Clinicians and doctors at the Canterbury District Health Board are stunned by the government's deficit-matching cash injection but say it leaves many problems unresolved.
Health Minister Chris Hipkins yesterday met with management and clinical leaders to discuss their dire financial situation, at the same time announcing a $180 million equity injection.
That is the same amount the DHB is in deficit for, but there is confusion over what the money will be used for.
Documents released by Treasury show the deficit is due to underfunding over the last 10 years and poor management.
Something Dr David Smyth, who is the chief of medicine at Christchurch Hospital, disagrees with.
"We didn't deliberately get ourselves into this situation, I'm convinced that it's all to do with the effects of the earthquake and the Hagley building has come in two years late."
Dr Smyth said everyone at the DHB is sick of being stressed and wants to move forward.
"The meeting with the minister was a bit underwhelming if I'm honest, he came in and said he was here to listen.
"We want solutions we want action, we want on-going engagement," he said.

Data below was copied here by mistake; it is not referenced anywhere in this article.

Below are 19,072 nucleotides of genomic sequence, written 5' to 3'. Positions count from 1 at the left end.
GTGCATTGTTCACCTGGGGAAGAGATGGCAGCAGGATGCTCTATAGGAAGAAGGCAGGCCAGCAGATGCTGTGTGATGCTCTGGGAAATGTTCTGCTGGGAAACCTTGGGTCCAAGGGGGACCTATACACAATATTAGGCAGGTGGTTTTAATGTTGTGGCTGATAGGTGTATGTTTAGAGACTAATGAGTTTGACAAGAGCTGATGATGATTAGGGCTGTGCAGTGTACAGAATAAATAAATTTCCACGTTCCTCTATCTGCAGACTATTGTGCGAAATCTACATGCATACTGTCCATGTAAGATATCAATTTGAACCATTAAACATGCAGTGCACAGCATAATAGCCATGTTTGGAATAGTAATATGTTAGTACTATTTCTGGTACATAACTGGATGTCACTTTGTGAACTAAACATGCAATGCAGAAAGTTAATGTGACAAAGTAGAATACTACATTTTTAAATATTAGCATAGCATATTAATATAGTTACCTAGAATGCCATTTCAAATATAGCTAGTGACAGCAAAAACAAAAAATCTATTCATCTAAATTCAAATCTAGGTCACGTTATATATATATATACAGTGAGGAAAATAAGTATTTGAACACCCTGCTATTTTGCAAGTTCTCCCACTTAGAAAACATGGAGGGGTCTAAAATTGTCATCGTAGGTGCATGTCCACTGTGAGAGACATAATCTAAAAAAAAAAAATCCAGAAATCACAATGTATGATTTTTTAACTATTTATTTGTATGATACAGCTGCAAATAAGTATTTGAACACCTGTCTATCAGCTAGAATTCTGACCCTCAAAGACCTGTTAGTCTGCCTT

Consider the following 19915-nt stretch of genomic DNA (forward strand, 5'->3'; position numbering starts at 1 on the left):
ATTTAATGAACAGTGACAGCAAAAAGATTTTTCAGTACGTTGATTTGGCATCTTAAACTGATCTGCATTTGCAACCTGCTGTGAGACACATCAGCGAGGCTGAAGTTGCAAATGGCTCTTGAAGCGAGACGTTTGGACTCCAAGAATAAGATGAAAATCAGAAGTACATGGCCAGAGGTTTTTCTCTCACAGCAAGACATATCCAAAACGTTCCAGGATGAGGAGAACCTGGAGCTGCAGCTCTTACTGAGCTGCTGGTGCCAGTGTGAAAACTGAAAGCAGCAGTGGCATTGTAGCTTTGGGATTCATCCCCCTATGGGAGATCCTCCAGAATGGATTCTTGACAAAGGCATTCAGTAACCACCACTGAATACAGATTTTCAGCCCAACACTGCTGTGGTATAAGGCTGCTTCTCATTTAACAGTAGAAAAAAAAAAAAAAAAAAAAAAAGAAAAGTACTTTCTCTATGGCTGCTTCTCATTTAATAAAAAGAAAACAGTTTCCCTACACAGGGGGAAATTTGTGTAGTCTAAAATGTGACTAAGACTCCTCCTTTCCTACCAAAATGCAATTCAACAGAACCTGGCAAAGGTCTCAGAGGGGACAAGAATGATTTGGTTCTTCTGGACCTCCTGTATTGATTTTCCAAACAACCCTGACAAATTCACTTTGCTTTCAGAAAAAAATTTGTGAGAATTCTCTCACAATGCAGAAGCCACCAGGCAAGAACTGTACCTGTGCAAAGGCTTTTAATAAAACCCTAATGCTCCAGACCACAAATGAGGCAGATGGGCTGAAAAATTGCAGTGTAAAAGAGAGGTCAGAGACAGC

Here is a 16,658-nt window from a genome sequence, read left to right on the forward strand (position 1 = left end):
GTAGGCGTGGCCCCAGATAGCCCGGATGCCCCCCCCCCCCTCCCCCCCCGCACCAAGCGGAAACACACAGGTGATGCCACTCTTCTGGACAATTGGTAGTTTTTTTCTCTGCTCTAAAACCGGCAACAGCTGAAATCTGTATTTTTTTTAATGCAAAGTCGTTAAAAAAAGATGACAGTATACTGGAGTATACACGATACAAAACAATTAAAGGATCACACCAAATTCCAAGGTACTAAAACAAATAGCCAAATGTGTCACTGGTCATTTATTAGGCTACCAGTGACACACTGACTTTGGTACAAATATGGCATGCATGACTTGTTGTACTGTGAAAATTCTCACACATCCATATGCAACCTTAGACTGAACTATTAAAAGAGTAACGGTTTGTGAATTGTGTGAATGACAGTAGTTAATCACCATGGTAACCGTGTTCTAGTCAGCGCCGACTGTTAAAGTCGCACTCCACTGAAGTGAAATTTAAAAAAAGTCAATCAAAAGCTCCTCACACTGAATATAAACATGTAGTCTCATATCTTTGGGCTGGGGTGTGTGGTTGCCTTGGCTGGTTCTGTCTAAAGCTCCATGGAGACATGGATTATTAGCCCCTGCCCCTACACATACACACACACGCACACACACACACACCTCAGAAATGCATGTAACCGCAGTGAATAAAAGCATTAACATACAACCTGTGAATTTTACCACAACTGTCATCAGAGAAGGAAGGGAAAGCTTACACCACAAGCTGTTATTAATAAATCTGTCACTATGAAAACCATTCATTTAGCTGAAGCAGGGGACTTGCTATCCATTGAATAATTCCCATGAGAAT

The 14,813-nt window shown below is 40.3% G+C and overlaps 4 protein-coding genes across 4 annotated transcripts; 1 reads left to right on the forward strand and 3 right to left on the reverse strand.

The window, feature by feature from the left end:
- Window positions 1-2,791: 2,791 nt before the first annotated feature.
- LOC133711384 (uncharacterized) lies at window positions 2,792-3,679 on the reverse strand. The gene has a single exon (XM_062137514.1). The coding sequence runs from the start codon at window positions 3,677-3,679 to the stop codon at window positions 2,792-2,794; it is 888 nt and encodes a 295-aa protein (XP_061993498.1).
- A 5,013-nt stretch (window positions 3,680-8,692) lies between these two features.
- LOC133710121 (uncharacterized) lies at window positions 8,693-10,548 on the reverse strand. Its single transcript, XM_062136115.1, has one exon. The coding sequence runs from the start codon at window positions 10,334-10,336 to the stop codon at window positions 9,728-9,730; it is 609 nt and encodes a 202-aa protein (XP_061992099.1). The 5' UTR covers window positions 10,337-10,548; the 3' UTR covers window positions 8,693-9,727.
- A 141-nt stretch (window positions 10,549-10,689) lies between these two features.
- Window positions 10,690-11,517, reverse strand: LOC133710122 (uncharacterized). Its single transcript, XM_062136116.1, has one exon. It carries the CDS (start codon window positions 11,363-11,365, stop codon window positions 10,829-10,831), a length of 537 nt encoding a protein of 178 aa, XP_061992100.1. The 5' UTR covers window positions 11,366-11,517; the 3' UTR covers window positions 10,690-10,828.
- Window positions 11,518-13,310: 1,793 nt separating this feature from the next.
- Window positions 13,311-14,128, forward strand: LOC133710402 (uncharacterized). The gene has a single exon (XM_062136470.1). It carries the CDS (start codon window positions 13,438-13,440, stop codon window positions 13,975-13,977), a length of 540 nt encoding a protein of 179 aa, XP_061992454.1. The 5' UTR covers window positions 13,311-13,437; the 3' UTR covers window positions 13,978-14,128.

"We need the knee off our neck, we need some breathing space and need to know that people are working with us in order to progress."
Dr Smyth said they were all blindsided by the minister's announcement of $180m.
"I don't really understand what he means by an equity injection, is it a gift or a loan?"
RNZ understands the money is not a loan - but a cash injection to help the DHB pay staff.
Conditions on how the money is to be spent are outlined in a letter from the minister to the DHB - a letter RNZ has not seen.
Hipkins said the DHB is in an unsustainable position and needs to get back on a stable financial footing.
"Ultimately you do need to have some level of financial discipline, if every DHB in the country said we'll just spend what we think we need to spend in order to operate, we won't worry about a budget the whole health system would be in difficulty."
Hipkins said it will be hard but the Canterbury District Health Board can make cuts.
"The advice that I've had is that the DHB can get back in the black without making service cuts as other DHB's around the country are doing, the government is overall significantly increasing the spending on DHBs.
"Canterbury seem to be increasing their spending faster than the government investment is increasing by - that is not sustainable."
Elected board members spoken to by RNZ were not aware the minister was in Christchurch yesterday and were not invited to the meeting.
Board member Aaron Keown said it is clear where the government stands which means the board can get on with things.
He said it is time for a new era.
"I'm not here to point the finger, I just want to find solutions to move forward.
"I understand the ministry's position and I understand the board's position now we need to try find some middle ground and get on with things instead of looking backwards," Keown said.